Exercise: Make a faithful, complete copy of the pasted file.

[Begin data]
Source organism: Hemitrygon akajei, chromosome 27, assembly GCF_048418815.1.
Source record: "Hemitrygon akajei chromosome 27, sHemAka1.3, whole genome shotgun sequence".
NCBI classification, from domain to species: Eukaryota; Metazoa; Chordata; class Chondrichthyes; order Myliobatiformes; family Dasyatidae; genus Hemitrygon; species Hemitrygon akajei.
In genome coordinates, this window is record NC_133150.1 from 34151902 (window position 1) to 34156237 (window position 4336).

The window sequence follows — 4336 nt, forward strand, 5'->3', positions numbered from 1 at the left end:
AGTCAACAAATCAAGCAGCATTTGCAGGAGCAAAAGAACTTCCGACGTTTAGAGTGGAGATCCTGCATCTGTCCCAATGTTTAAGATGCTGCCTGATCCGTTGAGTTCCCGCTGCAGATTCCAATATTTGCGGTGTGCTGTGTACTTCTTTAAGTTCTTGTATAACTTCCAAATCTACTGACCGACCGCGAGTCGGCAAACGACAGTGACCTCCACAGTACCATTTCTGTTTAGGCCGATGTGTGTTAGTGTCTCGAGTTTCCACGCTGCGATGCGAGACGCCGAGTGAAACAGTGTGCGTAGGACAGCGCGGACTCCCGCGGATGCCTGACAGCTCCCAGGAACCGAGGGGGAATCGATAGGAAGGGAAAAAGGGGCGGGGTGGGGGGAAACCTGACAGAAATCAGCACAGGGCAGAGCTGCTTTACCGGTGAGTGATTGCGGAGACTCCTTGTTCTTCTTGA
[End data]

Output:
Source organism: Hemitrygon akajei, chromosome 27, assembly GCF_048418815.1.
Source record: "Hemitrygon akajei chromosome 27, sHemAka1.3, whole genome shotgun sequence".
NCBI classification, from domain to species: Eukaryota; Metazoa; Chordata; class Chondrichthyes; order Myliobatiformes; family Dasyatidae; genus Hemitrygon; species Hemitrygon akajei.
In genome coordinates, this window is record NC_133150.1 from 34151902 (window position 1) to 34156237 (window position 4336).

The window sequence follows — 4336 nt, forward strand, 5'->3', positions numbered from 1 at the left end:
AGTCAACAAATCAAGCAGCATTTGCAGGAGCAAAAGAACTTCCGACGTTTAGAGTGGAGATCCTGCATCTGTCCCAATGTTTAAGATGCTGCCTGATCCGTTGAGTTCCCGCTGCAGATTCCAATATTTGCGGTGTGCTGTGTACTTCTTTAAGTTCTTGTATAACTTCCAAATCTACTGACCGACCGCGAGTCGGCAAACGACAGTGACCTCCACAGTACCATTTCTGTTTAGGCCGATGTGTGTTAGTGTCTCGAGTTTCCACGCTGCGATGCGAGACGCCGAGTGAAACAGTGTGCGTAGGACAGCGCGGACTCCCGCGGATGCCTGACAGCTCCCAGGAACCGAGGGGGAATCGATAGGAAGGGAAAAAGGGGCGGGGTGGGGGGAAACCTGACAGAAATCAGCACAGGGCAGAGCTGCTTTACCGGTGAGTGATTGCGGAGACTCCTTGTTCTTCTTGA